In Carr v. Commonwealth of Pennsylvania et al., No. 3 MAP 2019 (May 19, 2020), the Pennsylvania (“PA”) Supreme Court, upheld the termination of an employee who posted an offensive Facebook post. The decision resulted from an appeal by the PA Department of Transportation (“PaDOT”) after the lower court reinstated the employee to her job.
The case involved a PaDOT roadway programs technician who was serving an introductory 180-day probationary period. While off-duty and at home, the employee used her personal Facebook account to post a “rant” in a Facebook group “Creeps and Peeps” The “rant” stated as follows: “can we acknowledge the horrible school bus drivers? I’m in PA almost on the NY border…and they are [sic] hella scary. Daily I get run off the berm of our completely wide enough road and today one asked me to t-bone it. I end this rant saying I don’t give a flying shit about those babies and I will gladly smash into a school bus.”
Members of the Facebook group sent screenshots of the interactions to the PaDOT’s Facebook page expressing concern with the employee’s statements. Following a meeting, opportunity to defend, and suspension pending investigation, PaDOT terminated the employee’s employment for inappropriate behavior.
The employee sued the agency for discrimination and violation of her First Amendment free speech rights. The employee initially was rebuffed with a determination by the Civil Service Commission that she was not treated differently from any other employee who made disparaging remarks and brought disrepute to the agency and its mission to ensure the safety of the travelling public. The employee appealed this determination to the Commonwealth Court.
Unlike the Civil Service Commission, the Commonwealth Court concluded, as relevant, that even though the employee’s posts were “reprehensible”, they were addressed to matters of public concern, i.e., school bus drivers, and did not lose state constitutional protection as purely private speech. In addition, the Commonwealth Court concluded the PaDOT did not have any countervailing interests to support an adequate justification for termination in a matter of public interest. .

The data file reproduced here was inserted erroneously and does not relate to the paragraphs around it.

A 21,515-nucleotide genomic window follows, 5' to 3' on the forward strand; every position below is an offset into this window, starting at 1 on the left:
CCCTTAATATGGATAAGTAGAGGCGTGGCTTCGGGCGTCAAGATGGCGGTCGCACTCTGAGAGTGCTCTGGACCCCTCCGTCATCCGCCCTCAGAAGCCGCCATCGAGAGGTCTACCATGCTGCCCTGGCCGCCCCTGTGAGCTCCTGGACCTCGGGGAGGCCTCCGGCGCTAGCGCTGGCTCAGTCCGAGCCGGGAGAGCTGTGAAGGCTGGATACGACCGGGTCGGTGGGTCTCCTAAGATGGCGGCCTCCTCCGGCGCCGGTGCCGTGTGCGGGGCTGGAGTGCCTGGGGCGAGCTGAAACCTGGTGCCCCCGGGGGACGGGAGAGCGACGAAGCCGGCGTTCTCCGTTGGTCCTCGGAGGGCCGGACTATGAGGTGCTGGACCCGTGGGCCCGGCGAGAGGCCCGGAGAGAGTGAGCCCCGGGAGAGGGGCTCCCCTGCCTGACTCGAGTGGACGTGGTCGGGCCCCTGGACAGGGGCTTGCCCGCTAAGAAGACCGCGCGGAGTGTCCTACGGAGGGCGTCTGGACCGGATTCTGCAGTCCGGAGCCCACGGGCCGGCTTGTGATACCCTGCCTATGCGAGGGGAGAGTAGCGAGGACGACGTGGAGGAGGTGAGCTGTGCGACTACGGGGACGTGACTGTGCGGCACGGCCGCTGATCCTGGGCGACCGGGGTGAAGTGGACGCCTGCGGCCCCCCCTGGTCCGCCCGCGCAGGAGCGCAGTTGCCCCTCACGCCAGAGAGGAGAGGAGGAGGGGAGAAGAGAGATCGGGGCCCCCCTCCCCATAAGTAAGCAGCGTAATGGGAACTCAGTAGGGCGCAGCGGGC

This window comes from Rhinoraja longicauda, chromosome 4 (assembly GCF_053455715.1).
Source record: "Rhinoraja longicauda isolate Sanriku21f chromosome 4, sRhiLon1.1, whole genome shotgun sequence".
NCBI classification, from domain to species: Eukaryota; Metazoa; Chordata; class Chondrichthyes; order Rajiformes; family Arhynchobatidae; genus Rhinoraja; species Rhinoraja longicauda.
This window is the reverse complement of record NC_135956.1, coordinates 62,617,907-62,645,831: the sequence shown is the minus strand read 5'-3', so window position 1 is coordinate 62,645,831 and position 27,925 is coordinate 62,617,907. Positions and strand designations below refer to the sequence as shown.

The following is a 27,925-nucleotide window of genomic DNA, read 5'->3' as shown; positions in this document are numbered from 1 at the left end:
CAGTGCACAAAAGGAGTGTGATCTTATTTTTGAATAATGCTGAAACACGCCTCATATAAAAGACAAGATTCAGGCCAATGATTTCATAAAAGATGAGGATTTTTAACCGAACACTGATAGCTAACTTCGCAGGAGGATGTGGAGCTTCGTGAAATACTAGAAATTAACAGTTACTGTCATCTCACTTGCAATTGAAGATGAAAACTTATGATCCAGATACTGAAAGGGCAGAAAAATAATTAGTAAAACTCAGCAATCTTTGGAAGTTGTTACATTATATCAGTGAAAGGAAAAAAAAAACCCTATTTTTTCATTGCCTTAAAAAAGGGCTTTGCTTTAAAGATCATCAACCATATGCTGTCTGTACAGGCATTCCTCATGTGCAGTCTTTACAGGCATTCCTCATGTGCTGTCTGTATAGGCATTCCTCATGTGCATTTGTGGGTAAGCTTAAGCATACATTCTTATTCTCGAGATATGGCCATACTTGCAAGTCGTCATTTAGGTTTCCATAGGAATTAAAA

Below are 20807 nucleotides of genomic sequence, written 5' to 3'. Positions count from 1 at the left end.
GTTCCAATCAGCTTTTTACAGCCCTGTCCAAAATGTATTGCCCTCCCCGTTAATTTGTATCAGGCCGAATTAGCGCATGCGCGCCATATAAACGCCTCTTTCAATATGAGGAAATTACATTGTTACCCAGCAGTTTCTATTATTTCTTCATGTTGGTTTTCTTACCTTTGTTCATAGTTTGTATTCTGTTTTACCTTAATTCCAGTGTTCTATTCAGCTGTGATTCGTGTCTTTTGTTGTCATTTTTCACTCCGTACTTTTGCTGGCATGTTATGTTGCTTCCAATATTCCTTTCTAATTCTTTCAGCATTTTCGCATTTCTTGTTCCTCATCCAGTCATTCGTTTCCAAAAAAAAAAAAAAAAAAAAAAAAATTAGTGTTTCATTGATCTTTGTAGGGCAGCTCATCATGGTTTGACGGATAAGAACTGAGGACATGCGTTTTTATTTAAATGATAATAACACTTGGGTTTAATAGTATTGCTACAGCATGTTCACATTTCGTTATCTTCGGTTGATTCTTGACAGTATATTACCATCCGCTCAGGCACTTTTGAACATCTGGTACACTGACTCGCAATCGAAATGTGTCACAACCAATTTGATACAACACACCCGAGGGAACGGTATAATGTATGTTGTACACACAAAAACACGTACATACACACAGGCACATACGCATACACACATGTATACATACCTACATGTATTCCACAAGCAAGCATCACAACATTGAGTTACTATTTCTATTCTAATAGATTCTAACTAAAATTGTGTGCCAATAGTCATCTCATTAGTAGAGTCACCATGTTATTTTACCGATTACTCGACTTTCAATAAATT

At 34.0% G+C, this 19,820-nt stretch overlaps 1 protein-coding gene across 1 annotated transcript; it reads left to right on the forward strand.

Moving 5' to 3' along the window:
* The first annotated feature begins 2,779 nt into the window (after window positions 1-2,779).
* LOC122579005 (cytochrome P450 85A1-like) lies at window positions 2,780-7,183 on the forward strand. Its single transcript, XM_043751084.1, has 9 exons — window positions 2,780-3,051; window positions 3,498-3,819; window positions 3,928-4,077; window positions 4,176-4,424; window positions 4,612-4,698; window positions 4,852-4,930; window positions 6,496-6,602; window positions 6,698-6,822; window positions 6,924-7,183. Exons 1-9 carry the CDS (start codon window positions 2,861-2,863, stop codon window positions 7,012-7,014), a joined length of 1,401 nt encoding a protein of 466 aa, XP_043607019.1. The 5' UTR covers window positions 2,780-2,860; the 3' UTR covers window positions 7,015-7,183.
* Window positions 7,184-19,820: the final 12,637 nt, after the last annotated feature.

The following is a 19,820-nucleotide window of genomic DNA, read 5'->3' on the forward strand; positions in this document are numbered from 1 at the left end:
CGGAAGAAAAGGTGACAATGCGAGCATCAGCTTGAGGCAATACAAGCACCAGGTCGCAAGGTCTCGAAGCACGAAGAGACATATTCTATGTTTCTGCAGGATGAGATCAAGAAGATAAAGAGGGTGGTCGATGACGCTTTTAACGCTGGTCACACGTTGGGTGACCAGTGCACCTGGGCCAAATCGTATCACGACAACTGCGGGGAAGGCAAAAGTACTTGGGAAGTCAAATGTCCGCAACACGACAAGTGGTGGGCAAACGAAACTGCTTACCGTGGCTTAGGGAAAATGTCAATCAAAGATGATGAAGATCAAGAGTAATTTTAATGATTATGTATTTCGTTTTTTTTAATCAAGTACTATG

Ultimately, the Pennsylvania Supreme Court upheld the termination, reasoning in critical part that, "even if Carr never intended to drive her vehicle into a school bus, if her words alone could erode the public's trust in her employer's mission, the department acted reasonably in terminating her employment," and that, “few statements could be more contrary to the department's mission of providing safe roadways for the traveling public…”
While the facts of this case address issues of state constitutional claims which may not directly impact private employers, the parallels for private employers are apparent. Private employers may not be hampered in their actions by state constitutions, but most private employers are covered by the National Labor Relations Act (“NLRA”).
Negative and disparaging remarks made about a company or critical of its operations continue to be subject to the NLRA’s protection, even when the company is not a public employer. Social media policies cannot penalize employees for bashing their employer’s wages, hours, and working conditions with other employees who they “friend”, as doing so is considered “protected concerted activity”. See, e.g., NLRB v. Pier Sixty, 855 F.3d 115 (2d Cir. 2017), where the court upheld an NLRB decision that the employer unlawfully terminated the employee for a Facebook post.
In addition to federal law, a number of states have passed protections for employees who engage in lawful off-duty conduct, however distasteful or obnoxious.
In short, while the Carr decision does not apply to private employers, and while private employers need to remain mindful of the NLRA and other laws that protect off-duty employee conduct, the Carr decision confirms that there are limits that can be crossed in social media posts, especially when they disregard common civility standards and are injurious to the interests of their employer.